6 Things international fans are jealous of
Imagine the feeling when you sit up right after your idol's Vlive noticed for a new video, but you can't understand a bit about what they say... Can you understand that pain??
Number one would be language, language, language. Of course there are stars that speak English, Chinese, or Japanese but in the end, these idols are Korean pop stars and their main grounds of activity (usually) is in South Korea speaking Korean. To have to wait for subtitles can be such a pain when you just want to understand and laugh with your bias. The endless use of Google translate or Naver translate can only get you so far and the automated translate on Youtube is so abysmal, that you've definitely pleaded for subtitles in the comment section at least 100+ times.
2. Fan Clubs
Fan clubs are a key of being a part of K-pop community but the main fan cafes are usually are all in Korean and let's not even talk about becoming a member on these sites. Most fan clubs are run by DAUM (equivalent to Yahoo) and an account with DAUM is needed to be a member. Yet, go figure, everything is in Korean. The thing is if fans aren't a part of these fan clubs, they miss out exclusive material that idols only post on their fan cafes and nowhere else. Obviously, the world needs to get on making better translating platforms, ASAP.
3. Seeing idols in the flesh
Being an international fan can be hard especially when there aren't as many opportunities to actually SEE bae. In South Korea, there's a saying that if you see a big black van or a white minivan, it's probably a celebrity. There are some people who chase these vans to get a glimpse of who is in them but in a country outside of Korea, that isn't an option. These days celebrities also have a ton of fun with fan events from fan meetings, to meet and greet to surprising fans during work, or catching a drink with their fan club exec members, to working at a coffee cart for the whole day to give back to the people who love them so much. Yet international fans don't get to experience any of their events and have to wait for the occasional moment, their idols decide to tour internationally or come to a K-pop festival. Even then though, they only come to the bigger cities, like LA, NYC. Where is the love for Portland or Miami?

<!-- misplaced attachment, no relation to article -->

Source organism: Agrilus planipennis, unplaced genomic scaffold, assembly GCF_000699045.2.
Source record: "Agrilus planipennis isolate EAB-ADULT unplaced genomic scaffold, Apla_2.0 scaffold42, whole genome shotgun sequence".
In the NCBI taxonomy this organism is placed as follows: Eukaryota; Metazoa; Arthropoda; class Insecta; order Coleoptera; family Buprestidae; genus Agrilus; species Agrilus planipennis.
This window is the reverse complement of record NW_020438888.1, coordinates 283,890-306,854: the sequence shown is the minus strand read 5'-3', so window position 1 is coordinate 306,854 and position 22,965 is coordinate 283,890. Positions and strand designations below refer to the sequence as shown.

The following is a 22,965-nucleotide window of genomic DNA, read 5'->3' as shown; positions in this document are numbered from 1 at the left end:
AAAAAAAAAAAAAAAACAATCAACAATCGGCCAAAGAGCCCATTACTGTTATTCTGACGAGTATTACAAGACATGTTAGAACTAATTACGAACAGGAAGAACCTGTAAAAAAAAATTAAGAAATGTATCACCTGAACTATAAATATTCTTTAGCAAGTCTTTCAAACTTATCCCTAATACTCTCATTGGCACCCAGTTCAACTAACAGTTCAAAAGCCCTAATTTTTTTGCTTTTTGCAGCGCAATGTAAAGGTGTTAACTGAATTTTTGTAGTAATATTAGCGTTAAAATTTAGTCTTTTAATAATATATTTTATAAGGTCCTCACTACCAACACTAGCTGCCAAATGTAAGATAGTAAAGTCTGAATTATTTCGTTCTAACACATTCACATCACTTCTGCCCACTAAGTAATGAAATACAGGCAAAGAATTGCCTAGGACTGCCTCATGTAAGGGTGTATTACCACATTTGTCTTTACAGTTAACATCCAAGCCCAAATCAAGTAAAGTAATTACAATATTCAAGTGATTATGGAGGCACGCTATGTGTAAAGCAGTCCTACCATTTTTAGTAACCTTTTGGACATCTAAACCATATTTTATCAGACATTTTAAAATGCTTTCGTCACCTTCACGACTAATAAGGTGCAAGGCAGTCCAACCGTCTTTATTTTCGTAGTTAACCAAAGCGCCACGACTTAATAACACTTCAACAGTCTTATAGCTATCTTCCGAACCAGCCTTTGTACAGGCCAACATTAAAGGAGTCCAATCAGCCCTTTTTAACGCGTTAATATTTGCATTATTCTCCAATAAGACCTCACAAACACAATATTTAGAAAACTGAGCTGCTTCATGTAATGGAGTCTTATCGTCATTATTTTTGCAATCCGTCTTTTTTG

4. Domestic concerts
Although international concerts are amazing and the artists make sure to prepare to the extreme, sometimes these concerts don't encompass what these artists can do in their home country. Singers like IU can put on smaller theater concerts as well as larger arena ones to mix things up and in tighter venues, she is able to connect and interact more with her audience. Hip-hop and R&B artists also perform at South Korean clubs more often, giving more opportunities for their fans to see them. Furthermore, artists hosting concerts in Korea have a tendency to go longer than the standard 2 hours, like SM Town's concert that lasts at least 4 hours. If only they were able to this around the whole world.
5. Time Zone
Another exhausting effort that international fans have to deal with is the time zones. To catch live broadcasts, specifically during awards season, is tiring when fans in the Western hemisphere have to deal with 10+ hours of the time difference. International fans have their fair share of stories that describe the one time (or 100 times) they stayed up all night or only slept 2 hours to see oppa or noona before class or work.
The amount of money that international fans have to spend for supporting their idol is significantly more than domestic fans. The tax and shipping for albums and merchandise can rack up and some sites, the shipping can be ridiculous unless you buy in bulk. Additionally, every international fan wants to go to Korea to surround themselves with everything K-pop, but tickets to South Korea, unless living in a country in East Asia can leave a sad, huge hole in the wallet. But in the end, international fans stick through the struggles because bae is bae.
Source: All Kpop